That was the 40s up to 60s, after Vietnam. I learned about 20 years later, in the 80s and 90s. I had to find something to take care of my wife and my kids. When I was learning at the Guild there used to be like 30 men working in a big room in rows. It used to be a fun place, you know, because people would be joking or we’d be listening to some traditional music. We had customers coming, international. That was a good place until management happened. It started losing money.

Darrin Kuwanhongva
Darrin Kuwanhongva, one of Gerald Lomaventema’s apprentices, demonstrates tools of the trade at Tucson Meet Yourself, Oct. 2017. Photo by Sarah Renkert.

And now you are teaching apprentices?
I’ve been mentoring for the past three years. I use that same language. I tell my students, “Well, there’s an option for you, going to school. Or you can find a job somewhere.” But with this, they can stay and learn our culture. I tell them, “The only way you’re gonna learn anything from our culture it’s through the language. If you don’t have the language you won’t understand anything.” I tell them we should speak in Hopi all the time. A lot of younger Hopis understand the language, but when they speak it sounds funny and they get ridiculed. But that’s how Hopis are–we’re kind of like a joking people, we’re not always serious.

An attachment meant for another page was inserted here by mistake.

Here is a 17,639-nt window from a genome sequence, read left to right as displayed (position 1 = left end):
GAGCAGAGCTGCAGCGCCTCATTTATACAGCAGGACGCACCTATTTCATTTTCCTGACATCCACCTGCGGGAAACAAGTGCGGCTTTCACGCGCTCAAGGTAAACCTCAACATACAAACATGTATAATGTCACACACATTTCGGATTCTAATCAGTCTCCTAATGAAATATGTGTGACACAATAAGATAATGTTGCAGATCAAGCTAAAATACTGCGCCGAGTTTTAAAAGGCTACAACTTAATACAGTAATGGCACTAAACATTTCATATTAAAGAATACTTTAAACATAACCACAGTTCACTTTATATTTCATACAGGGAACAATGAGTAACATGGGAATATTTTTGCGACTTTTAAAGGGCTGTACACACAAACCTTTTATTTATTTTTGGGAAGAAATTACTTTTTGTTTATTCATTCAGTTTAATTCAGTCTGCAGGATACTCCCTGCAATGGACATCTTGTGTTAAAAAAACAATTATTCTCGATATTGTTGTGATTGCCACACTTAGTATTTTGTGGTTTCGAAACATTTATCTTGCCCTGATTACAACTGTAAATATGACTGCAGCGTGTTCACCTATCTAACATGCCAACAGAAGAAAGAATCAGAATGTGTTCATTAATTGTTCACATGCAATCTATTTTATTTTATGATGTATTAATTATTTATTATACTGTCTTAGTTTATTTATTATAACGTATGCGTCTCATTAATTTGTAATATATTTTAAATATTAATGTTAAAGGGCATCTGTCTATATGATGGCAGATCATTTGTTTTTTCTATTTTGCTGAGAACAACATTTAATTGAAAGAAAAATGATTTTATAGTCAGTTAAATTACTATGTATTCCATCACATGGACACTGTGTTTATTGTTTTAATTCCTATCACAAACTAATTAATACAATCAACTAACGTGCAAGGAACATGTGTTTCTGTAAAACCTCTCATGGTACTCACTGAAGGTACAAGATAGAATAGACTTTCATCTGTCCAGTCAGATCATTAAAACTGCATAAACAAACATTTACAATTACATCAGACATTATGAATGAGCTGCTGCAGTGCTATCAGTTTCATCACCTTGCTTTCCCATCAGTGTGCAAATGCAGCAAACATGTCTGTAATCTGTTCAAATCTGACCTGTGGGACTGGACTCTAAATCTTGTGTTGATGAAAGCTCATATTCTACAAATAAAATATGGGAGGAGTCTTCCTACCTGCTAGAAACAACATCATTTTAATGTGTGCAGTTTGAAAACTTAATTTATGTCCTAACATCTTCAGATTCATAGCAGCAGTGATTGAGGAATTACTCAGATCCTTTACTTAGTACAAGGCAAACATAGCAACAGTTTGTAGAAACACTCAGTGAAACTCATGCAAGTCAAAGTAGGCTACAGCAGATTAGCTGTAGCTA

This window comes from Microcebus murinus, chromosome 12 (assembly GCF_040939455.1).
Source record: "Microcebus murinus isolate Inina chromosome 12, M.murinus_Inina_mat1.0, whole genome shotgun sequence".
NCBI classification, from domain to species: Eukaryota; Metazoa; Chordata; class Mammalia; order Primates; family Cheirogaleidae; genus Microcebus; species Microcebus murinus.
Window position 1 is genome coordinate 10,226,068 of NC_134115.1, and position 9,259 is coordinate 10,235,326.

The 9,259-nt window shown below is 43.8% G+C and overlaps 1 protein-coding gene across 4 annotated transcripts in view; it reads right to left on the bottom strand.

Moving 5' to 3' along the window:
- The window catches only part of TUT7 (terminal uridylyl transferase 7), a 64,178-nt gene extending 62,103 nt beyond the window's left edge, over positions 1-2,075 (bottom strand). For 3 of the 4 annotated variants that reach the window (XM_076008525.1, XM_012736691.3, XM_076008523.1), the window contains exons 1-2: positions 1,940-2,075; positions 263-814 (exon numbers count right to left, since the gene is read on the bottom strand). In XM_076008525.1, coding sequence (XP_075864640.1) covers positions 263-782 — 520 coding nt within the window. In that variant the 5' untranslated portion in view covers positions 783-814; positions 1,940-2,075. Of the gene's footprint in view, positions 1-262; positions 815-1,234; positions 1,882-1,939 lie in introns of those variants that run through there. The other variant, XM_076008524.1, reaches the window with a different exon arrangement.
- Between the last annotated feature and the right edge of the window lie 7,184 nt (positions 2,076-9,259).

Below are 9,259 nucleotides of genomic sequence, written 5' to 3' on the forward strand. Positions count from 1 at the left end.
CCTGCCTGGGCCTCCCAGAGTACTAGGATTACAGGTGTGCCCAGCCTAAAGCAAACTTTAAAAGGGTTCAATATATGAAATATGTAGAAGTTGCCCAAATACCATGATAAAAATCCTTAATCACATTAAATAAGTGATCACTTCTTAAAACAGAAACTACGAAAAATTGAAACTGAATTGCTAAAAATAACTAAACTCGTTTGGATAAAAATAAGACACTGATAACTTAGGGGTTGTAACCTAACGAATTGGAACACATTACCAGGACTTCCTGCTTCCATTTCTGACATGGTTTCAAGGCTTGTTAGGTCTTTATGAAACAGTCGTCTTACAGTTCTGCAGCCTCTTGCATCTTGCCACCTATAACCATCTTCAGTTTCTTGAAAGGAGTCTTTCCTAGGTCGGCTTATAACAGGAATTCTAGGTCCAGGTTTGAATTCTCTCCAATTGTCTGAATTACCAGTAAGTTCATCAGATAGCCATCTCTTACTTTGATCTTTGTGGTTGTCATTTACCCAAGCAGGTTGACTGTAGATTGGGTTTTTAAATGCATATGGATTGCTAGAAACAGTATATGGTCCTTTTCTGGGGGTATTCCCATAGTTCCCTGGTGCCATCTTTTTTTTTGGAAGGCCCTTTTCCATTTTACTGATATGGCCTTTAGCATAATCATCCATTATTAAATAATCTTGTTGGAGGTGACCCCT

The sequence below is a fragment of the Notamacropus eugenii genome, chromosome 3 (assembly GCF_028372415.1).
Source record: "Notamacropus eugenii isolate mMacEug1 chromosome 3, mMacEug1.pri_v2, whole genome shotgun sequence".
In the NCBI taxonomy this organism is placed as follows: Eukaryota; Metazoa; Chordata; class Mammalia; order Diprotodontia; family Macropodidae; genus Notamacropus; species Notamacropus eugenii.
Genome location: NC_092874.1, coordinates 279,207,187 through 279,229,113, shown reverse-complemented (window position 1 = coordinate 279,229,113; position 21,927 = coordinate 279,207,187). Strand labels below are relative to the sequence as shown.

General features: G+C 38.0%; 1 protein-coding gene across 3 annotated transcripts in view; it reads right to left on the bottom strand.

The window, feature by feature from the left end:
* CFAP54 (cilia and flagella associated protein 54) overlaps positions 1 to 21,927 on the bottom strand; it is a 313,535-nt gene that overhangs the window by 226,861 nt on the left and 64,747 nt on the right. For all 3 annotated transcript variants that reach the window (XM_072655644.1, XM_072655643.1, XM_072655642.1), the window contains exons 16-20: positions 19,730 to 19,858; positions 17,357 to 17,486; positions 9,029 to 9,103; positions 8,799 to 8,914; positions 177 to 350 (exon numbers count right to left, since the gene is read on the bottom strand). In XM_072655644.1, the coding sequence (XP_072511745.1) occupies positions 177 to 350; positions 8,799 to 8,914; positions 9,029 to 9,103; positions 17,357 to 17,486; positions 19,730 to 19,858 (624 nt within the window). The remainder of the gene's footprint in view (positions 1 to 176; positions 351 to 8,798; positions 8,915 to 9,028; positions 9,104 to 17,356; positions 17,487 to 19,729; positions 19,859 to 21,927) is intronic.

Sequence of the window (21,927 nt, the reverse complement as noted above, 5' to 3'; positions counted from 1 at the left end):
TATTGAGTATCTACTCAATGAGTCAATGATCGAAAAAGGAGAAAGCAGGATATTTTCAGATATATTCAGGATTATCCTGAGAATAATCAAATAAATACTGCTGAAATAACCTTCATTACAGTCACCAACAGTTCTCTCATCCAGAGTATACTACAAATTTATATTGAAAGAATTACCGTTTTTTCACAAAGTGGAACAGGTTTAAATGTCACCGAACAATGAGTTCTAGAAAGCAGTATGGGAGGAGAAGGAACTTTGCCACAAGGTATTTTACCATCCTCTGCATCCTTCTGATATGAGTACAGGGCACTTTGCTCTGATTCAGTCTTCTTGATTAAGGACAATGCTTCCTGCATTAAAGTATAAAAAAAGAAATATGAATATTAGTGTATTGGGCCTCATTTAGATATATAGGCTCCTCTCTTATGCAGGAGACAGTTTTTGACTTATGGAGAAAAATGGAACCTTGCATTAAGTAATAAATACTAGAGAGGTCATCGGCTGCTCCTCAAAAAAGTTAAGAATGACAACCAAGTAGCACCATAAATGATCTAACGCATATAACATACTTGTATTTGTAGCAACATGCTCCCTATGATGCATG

Altogether I have three main students, 10 altogether. They’re all equal in their skill. I picked one for [the SFA] award program. Delwyn Spyder. I’ve seen his progress form the start. He kinda just attacked it right away. He was very skilled. He said, “I’ve been thinking about this for months.” He approached me first and asked me, “Hey can I be part of your group. I’ve been drawing designs and thinking about and even buying tools.” So he was the first one I called.

Cordell Sakeva
Another of Gerald Lomaventema’s apprentices, Cordell Sakeva, demonstrates the Hopi overlay technique at Tucson Meet Yourself, Oct. 2017. Photo by Sarah Renkert.